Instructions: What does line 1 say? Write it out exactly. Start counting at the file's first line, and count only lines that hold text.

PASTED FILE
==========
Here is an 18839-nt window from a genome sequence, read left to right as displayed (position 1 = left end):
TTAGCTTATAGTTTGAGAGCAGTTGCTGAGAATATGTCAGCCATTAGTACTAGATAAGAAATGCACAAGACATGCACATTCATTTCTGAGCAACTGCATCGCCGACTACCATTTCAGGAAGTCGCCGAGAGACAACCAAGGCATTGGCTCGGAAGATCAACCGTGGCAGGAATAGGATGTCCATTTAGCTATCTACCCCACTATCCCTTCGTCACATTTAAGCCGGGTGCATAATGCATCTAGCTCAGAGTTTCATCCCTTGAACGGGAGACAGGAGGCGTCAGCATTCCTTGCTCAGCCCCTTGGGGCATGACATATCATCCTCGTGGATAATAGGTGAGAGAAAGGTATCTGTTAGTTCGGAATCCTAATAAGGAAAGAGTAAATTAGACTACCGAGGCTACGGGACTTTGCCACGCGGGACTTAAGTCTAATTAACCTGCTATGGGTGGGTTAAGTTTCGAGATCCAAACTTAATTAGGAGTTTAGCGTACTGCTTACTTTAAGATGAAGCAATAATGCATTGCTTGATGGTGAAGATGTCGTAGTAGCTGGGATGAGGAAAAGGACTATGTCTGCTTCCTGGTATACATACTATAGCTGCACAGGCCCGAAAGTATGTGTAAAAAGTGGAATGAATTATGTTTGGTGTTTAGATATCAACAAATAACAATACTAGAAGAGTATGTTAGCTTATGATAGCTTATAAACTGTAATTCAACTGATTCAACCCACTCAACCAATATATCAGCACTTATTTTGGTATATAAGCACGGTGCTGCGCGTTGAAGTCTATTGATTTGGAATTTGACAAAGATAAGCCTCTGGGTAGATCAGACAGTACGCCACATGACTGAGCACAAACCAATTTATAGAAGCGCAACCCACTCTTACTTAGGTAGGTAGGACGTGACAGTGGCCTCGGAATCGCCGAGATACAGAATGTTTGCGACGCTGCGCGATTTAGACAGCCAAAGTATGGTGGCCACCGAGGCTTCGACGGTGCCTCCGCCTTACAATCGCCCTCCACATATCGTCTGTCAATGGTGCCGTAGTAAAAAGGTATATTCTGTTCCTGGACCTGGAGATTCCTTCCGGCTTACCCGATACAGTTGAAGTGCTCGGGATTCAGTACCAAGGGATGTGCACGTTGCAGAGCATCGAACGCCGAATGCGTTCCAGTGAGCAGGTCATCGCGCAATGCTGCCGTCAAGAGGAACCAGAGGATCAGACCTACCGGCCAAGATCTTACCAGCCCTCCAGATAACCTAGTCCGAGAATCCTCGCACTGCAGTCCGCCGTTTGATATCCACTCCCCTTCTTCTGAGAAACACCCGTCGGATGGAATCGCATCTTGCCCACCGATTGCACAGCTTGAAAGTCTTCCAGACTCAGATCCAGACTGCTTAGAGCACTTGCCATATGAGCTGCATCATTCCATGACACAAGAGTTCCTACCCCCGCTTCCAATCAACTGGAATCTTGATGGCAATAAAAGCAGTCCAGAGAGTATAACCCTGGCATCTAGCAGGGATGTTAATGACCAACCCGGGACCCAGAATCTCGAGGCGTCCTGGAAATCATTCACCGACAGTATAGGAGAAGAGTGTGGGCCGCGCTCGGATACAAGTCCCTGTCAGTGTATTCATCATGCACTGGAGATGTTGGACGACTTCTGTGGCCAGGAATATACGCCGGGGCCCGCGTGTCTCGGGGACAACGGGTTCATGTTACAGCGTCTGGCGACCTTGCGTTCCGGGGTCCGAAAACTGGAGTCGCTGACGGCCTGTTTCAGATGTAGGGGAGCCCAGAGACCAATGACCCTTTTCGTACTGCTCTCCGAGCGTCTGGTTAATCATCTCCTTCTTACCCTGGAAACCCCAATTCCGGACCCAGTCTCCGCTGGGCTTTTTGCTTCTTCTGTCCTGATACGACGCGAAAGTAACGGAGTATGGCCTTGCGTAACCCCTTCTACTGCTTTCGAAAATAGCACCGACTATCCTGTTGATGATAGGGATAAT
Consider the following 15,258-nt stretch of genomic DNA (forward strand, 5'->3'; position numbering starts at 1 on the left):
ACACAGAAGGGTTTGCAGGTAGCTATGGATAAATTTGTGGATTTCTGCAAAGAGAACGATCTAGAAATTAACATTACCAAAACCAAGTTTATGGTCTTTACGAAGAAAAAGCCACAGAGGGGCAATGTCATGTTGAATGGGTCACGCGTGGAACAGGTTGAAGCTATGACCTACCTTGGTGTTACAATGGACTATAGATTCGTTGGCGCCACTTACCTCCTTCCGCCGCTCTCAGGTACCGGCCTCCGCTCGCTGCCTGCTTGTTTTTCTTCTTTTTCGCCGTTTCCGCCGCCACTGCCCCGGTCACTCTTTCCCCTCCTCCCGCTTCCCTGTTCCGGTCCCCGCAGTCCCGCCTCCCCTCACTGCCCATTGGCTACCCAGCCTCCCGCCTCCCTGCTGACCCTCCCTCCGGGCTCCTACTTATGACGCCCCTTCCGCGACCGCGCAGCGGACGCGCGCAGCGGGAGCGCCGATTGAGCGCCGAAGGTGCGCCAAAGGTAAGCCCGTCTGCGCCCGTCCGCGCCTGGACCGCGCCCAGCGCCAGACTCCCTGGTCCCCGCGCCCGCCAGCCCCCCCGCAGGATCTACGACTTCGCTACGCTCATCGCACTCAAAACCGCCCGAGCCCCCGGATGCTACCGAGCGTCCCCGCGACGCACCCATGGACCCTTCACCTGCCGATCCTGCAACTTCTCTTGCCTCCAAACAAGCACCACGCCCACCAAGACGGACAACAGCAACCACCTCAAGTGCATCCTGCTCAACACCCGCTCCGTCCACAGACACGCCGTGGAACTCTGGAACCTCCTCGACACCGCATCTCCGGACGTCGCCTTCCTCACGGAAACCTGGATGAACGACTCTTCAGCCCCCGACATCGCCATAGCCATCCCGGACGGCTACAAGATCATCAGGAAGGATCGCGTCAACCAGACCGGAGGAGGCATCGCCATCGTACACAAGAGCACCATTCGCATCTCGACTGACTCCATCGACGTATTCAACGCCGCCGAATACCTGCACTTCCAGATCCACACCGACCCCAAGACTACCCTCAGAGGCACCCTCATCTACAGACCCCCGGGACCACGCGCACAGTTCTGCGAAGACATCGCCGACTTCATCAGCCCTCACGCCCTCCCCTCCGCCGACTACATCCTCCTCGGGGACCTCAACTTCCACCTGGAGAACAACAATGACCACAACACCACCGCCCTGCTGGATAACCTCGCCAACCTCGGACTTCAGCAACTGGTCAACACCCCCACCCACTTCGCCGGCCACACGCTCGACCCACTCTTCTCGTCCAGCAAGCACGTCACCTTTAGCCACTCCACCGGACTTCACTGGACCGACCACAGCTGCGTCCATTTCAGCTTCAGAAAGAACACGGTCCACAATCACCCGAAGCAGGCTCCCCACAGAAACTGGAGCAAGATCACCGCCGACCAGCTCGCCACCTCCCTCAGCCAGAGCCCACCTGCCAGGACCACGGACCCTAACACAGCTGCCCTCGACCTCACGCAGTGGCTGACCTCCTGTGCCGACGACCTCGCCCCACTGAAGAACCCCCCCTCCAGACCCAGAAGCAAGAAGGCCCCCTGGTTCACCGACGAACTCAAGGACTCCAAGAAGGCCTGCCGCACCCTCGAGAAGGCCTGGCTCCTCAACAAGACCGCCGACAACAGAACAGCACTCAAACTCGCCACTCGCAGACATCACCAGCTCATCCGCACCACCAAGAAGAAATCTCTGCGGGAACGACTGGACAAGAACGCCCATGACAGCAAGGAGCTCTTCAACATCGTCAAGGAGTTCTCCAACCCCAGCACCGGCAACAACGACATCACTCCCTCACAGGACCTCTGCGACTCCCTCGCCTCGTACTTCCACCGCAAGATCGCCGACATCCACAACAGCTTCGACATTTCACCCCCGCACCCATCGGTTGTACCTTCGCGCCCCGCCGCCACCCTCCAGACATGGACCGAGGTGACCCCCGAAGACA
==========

Here is an 18839-nt window from a genome sequence, read left to right as displayed (position 1 = left end):